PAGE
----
British Columbia

Vancouver councillor wants to increase requirements for running for office

It might seem counterintuitive, but councillor Adriane Carr thinks increasing certain requirements — including the number of signatures needed to run for council and mayor — would be a good idea.

Right now, running for mayor or council requires just 25 signatures and a $100 deposit

Turnout in Vancouver's election decreased from 43.4 per cent in 2014 to 39.4 per cent in 2018. (Doug Kerr/CBC)

Can fewer choices mean better democracy?

It might seem counterintuitive, but Councillor Adriane Carr thinks increasing certain requirements — including the number of signatures needed to run for council and mayor — would be a good idea.

"We had a huge list of candidates. The longest we've ever had in the City of Vancouver, and more than any other municipality in Canada," Carr said.

And that long list was a deterrent for some people in actually voting," she said. 

Carr has put forward a motion for next week's council meeting that requests the following:

  • The number of signatures required to run for council, school board or park board be increased from 25 to 100.
  • The number of signatures required to run for mayor be increased from 25 to 200.
  • The deposit each candidate must provide be increased from $100 to $150.

If passed by council, it would still need the approval of the provincial government. 

Vancouver councillor Adriane Carr received 69,885 votes in last year's election, the most of the 71 candidates running for council. The candidate with the lowest number of votes received 1,951. (CBC)

Turnout down last election

Vancouver's turnout for the last municipal election dropped from 43.4 per cent in 2014 to 39.4. The number of candidates on the ballot — 158 in all — was cited by a fifth of residents who didn't vote as a reason they didn't cast a ballot, in a report commissioned by the city after the election

"It might be enough to eliminate some of the people who found 25 signatures easy to get and would find it a little harder yet to get more. Yet really they have to get more if they're serious candidates," said Carr. 

She also argued a smaller list of council candidates would allow for greater focus at all-candidate meetings, and allow candidates to attend more of them.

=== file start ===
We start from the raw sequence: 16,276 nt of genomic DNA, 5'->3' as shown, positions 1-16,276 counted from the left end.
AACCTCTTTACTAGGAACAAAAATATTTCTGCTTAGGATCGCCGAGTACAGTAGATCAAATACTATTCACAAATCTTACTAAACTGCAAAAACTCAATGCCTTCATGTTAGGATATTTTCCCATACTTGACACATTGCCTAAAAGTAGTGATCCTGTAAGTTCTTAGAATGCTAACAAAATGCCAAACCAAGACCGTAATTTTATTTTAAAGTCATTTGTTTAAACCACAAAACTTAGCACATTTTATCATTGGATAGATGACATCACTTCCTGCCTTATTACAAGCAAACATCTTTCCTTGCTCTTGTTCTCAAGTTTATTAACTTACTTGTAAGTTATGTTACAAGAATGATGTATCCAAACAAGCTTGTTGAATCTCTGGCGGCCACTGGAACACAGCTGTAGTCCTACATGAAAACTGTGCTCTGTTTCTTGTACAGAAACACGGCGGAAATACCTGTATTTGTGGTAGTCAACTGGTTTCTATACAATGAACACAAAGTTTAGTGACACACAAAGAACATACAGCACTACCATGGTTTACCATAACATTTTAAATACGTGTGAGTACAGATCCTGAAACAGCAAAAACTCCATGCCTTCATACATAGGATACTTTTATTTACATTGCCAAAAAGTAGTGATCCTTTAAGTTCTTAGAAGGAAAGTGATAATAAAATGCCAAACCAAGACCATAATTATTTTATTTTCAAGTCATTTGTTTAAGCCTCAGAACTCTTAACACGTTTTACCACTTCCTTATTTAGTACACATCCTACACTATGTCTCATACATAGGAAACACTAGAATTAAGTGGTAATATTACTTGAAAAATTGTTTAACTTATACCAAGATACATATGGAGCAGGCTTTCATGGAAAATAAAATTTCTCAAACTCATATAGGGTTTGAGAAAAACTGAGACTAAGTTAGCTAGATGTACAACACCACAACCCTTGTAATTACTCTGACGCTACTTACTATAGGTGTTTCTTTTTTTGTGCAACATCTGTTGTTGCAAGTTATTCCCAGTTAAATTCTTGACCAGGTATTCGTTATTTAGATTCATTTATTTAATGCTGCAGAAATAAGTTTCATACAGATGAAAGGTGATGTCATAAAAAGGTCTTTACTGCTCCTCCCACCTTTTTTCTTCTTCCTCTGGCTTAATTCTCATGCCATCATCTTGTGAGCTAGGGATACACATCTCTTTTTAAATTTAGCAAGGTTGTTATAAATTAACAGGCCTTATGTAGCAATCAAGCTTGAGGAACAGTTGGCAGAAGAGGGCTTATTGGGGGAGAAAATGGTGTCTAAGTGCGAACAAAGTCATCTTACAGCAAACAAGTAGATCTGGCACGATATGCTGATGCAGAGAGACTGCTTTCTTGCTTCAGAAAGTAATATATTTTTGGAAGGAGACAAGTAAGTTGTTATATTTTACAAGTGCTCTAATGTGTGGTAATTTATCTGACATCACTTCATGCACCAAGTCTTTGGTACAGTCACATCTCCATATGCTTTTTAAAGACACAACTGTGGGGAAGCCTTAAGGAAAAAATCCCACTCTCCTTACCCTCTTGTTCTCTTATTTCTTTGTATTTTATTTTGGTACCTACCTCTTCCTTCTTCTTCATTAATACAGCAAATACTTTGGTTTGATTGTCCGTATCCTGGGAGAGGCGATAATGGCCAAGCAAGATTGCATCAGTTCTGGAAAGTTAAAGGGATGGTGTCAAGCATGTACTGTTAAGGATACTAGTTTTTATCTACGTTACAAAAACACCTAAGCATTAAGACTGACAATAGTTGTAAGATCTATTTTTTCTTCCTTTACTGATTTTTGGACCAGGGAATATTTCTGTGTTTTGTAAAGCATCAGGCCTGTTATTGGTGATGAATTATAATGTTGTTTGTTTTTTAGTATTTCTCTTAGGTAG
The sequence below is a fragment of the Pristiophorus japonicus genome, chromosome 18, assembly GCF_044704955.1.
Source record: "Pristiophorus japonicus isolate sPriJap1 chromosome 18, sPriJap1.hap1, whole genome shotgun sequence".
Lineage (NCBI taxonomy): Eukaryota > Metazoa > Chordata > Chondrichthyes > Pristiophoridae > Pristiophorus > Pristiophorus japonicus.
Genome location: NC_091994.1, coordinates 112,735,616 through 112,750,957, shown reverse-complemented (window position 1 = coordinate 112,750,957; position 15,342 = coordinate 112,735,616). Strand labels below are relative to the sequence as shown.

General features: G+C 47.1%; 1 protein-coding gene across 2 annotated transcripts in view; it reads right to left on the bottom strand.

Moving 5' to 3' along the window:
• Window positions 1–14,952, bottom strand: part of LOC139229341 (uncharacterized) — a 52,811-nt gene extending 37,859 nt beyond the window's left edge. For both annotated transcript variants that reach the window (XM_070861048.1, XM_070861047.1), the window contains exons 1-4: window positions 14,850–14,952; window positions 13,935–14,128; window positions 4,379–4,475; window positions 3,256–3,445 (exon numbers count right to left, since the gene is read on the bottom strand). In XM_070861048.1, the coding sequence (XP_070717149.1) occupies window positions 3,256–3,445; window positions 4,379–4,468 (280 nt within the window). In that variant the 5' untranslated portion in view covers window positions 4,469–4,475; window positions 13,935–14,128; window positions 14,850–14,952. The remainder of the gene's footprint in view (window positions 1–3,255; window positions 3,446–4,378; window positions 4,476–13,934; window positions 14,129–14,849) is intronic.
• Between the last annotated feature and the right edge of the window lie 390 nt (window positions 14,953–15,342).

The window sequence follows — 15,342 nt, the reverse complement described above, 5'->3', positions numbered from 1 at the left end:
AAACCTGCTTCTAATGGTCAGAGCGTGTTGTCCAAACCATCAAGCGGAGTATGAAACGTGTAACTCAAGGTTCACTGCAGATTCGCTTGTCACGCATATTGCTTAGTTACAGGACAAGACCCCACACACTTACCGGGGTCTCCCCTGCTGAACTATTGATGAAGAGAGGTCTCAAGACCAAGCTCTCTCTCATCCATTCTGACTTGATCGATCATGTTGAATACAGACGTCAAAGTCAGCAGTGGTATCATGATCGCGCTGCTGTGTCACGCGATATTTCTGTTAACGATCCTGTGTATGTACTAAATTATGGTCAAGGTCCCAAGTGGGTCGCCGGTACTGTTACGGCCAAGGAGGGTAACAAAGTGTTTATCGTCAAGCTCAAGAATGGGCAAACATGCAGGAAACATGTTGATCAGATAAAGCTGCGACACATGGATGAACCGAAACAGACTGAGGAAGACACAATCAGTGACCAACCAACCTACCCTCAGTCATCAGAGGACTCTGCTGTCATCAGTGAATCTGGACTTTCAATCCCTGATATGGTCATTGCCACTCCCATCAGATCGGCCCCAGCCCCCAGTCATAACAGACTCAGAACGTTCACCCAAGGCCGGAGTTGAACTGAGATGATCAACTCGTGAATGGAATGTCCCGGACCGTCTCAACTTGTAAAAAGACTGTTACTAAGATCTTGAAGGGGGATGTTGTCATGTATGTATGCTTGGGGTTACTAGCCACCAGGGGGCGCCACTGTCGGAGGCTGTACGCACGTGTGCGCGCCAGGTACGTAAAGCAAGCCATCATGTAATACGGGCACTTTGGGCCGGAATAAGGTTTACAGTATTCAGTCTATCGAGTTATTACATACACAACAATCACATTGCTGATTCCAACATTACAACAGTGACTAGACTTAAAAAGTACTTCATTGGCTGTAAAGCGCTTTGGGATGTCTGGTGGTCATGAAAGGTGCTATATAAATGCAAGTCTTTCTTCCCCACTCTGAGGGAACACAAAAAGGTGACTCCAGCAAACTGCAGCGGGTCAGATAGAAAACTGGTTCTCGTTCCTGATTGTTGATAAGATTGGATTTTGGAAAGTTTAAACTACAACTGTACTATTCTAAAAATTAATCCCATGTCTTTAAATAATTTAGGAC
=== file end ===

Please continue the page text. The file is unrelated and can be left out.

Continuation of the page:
In addition, Carr's motion calls on the official campaign period to be extended from 29 days to 80 days, so that voters have more time to be educated, and third parties have less time right before the election to spend without restrictions. 

"It is better in terms of transparency around who is funding election campaigns," said Carr.

No ward system

The main reason Vancouver's electoral ballot is typically longer than any other Canadian city is mostly due to the lack of a ward system, resulting in all candidates across the city running against each other instead of specific neighbourhoods. 

Last year, Mayor Kennedy Stewart promised that if elected, he would ensure it was "the last Vancouver civic election where we elect our local representatives using the out-dated at-large voting system."

A spokesperson for Stewart said he was still committed to seeing electoral reform in Vancouver, but did not set a timeline on putting forward a proposal. 

With files from Andrea Ross


To encourage thoughtful and respectful conversations, first and last names will appear with each submission to CBC/Radio-Canada's online communities (except in children and youth-oriented communities). Pseudonyms will no longer be permitted.

By submitting a comment, you accept that CBC has the right to reproduce and publish that comment in whole or in part, in any manner CBC chooses. Please note that CBC does not endorse the opinions expressed in comments. Comments on this story are moderated according to our Submission Guidelines. Comments are welcome while open. We reserve the right to close comments at any time.

Become a CBC Member

Join the conversationCreate account

Already have an account?